R.V.D. de Carvalho wrote for recommendations:
>Sviatoslav Richter / Herbert von Karajan / Berlinker Philharmonic
> Pogorelich / Claudio Abbado
These are *extremely* idiosyncratic readings and I would be hard-pressed
to recommend any of them as a 'library' recording (they are more for the
seasoned listener, as a second third or fourth record). I'm unaware of
a Richter/Karajan rec. with the Berlin PO, although the one with an
excellent account of the Rach. 2nd concerto is available on DG with the
orchestra in the Thcaik being the Vienna SO--a performance which is very
dramatic, and technically well-played and recorded. I am a *huge* Richter
devotee and I must say that this is perhaps his worst concerto recording.
Not his fault, and not HvK's either...the two artist just don't seem to
have the same aim in the work...their choices of tempi often contradict
each other, and Richter tends to emphasize different harmonies and has a
different concept of the ebb and flow of the *big* tunes.
Pogorelich is Pogorelich. And Abbado is perhaps not the most ideal Tchaik
conductor. I've only heard this recording a couple of times at a friend's
house and I found nothing exceptional about it except for a waywardness
that gets in the way of Tchaikovsky and doesn't ever seem to add anything
special to the music. Again, this seems totally at odds with Abbado's
total aesthetic towards music making, where the composer's intentions
always seem to come first (often leading to a rather dull performance,
unfortunately)--so we are met with the same problem that we had with
Richter/Karajan--opposing views that sometimes leave the listener
wondering...where is this all going? Again, recorded sound is fine,
but I wouldn't say this is a first recommendation.
Fortunately there are several inexpensive versions that are excellent.
Van Cliburn's famous account is a must...perhaps *the* first choice for
this repertoire...why not just go ahead and get his volume in Philips'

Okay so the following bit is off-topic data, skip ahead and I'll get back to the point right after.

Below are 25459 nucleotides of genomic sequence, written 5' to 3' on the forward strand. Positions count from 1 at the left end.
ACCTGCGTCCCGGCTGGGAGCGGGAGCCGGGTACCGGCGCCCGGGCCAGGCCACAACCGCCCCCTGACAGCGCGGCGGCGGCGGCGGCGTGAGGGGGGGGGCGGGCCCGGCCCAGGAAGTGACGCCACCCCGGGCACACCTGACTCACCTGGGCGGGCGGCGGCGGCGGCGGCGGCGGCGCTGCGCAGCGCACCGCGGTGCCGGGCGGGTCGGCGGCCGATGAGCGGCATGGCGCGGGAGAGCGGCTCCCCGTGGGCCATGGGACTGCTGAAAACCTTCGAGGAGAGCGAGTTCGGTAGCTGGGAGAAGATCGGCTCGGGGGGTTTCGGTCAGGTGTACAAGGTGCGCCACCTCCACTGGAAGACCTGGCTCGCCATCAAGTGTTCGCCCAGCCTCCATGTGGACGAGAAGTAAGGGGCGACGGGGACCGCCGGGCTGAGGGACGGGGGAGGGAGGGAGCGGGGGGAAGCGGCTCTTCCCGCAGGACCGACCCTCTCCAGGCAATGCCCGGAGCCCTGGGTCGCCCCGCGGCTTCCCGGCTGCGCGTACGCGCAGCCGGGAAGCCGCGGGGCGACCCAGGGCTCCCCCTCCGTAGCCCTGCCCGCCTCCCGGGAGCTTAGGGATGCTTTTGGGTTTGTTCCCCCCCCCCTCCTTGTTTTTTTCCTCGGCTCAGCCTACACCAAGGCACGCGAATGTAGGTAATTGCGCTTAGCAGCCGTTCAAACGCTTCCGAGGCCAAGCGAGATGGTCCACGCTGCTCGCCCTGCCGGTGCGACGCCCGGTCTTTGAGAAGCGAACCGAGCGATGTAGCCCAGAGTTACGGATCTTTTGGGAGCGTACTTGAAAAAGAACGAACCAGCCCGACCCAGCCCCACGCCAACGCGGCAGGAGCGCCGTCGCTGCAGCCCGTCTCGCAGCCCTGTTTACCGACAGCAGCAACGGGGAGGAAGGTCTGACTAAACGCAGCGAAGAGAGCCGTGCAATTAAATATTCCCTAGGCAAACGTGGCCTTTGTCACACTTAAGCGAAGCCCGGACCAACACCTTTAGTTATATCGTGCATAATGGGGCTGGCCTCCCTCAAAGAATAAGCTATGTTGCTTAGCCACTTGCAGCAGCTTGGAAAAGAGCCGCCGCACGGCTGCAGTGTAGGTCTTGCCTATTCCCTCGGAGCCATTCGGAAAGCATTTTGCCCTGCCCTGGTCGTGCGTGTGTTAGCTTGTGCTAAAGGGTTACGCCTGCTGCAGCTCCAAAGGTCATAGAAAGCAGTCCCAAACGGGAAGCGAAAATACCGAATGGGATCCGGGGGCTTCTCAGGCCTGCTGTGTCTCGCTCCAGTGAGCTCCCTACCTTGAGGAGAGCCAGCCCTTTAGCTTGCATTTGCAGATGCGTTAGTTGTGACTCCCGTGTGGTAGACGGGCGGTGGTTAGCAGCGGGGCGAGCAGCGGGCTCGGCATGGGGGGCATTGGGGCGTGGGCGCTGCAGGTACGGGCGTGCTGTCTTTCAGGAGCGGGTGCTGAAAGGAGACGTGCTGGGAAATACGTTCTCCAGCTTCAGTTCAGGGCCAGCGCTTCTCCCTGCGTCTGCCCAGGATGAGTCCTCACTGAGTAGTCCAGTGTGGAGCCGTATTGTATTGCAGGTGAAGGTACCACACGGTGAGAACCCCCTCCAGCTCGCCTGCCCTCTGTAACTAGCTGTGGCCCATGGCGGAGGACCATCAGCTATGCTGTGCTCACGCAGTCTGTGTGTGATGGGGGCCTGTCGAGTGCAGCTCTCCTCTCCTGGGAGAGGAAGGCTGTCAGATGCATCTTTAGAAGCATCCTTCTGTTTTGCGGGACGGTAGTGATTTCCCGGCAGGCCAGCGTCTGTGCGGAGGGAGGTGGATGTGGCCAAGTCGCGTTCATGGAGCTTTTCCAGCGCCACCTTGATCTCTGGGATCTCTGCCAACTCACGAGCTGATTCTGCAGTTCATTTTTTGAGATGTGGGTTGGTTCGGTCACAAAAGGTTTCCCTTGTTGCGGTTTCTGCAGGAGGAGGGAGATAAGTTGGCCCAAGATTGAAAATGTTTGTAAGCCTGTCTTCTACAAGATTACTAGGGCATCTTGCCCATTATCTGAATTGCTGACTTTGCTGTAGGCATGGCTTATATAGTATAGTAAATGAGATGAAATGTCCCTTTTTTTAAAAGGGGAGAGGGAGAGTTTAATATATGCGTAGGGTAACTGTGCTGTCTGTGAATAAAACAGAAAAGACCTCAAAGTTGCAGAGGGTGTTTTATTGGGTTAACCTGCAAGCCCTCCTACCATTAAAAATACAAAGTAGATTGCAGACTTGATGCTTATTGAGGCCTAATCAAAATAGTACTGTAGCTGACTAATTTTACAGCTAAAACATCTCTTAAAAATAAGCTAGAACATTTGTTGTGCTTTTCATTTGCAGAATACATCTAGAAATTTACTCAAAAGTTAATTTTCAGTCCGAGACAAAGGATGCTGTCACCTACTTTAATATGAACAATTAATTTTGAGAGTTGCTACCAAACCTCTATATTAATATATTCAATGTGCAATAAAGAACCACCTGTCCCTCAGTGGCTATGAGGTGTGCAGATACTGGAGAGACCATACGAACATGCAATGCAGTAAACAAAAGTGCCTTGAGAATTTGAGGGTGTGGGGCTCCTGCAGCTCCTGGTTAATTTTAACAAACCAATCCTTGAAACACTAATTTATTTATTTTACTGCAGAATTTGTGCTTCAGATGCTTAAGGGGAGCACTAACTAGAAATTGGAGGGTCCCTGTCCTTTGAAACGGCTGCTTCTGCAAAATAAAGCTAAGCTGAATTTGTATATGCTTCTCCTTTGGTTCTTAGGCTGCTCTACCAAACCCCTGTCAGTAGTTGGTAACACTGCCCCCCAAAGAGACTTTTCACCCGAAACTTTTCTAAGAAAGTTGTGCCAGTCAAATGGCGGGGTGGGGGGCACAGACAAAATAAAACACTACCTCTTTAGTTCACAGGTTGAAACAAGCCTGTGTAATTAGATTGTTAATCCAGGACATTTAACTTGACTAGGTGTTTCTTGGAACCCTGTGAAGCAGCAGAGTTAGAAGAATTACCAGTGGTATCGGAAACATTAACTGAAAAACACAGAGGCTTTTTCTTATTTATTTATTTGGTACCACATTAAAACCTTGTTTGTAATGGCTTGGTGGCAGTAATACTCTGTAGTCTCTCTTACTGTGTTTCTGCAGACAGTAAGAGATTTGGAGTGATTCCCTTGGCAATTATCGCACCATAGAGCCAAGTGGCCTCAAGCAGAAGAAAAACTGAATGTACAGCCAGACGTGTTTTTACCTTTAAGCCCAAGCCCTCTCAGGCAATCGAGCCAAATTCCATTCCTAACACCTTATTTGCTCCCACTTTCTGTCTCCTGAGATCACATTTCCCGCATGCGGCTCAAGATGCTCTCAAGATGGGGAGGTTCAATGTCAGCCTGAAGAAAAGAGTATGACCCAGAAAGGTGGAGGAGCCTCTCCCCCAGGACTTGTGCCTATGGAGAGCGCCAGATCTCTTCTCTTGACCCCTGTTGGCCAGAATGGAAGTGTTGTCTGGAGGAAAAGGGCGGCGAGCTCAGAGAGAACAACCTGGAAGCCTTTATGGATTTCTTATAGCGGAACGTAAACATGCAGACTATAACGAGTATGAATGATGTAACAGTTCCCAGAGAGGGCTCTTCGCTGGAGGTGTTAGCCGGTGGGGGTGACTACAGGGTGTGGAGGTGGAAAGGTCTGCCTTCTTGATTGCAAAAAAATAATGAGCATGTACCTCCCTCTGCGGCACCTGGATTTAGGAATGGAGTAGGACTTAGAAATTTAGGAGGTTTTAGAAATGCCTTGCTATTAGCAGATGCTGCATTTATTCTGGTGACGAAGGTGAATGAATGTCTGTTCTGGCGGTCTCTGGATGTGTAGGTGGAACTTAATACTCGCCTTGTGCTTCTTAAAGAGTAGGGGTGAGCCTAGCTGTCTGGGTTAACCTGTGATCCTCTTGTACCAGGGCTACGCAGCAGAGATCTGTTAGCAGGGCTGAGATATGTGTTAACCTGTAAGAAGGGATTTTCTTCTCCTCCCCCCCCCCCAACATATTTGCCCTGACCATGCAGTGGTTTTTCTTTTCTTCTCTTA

Great Pianists series? You'll get other good to excellent performances,
including a great Rachmaninov 3rd concerto, excellent Chopin 2nd sonata,
and some pretty good Chopin...all for a little more than one full-priced
disc (less if you're a member of BMG.) It is just so exciting and natural,
and Kondrashin is an ideal provides an excellent companion throughout (much
better than in his later recording with Argerich, where he seems
understandably unable to follow Argerich's often esoteric tempo changes).
John Browning's account with Seiji Ozawa is also excellent. His a much
lighter approach than most others, and only in the first movement does
one feel something of a lack of 'weightiness'.
As for Argerich, I don't really care for her latest recording with
Kondrashin, although many do. I find there are too many technical
errors and misalignments with the orchestra, as well as an odd (artificial)
balance between orchestra and soloist. If you're into live performances
and don't care about such things, this may be the way to go. I much prefer
her recording with Dutoit and the Royal PO on DG--it's turned up on several
budget labels. Dutoit is an excellent accompanist...the Royal Phil.
sounds excellent, and Argerich's characteristic fire and fleet fingerwork
are omnipresent. The only difference between this record and the
Kondrashin is that there are more right notes and the orchestra and
pianist play together *all* the time.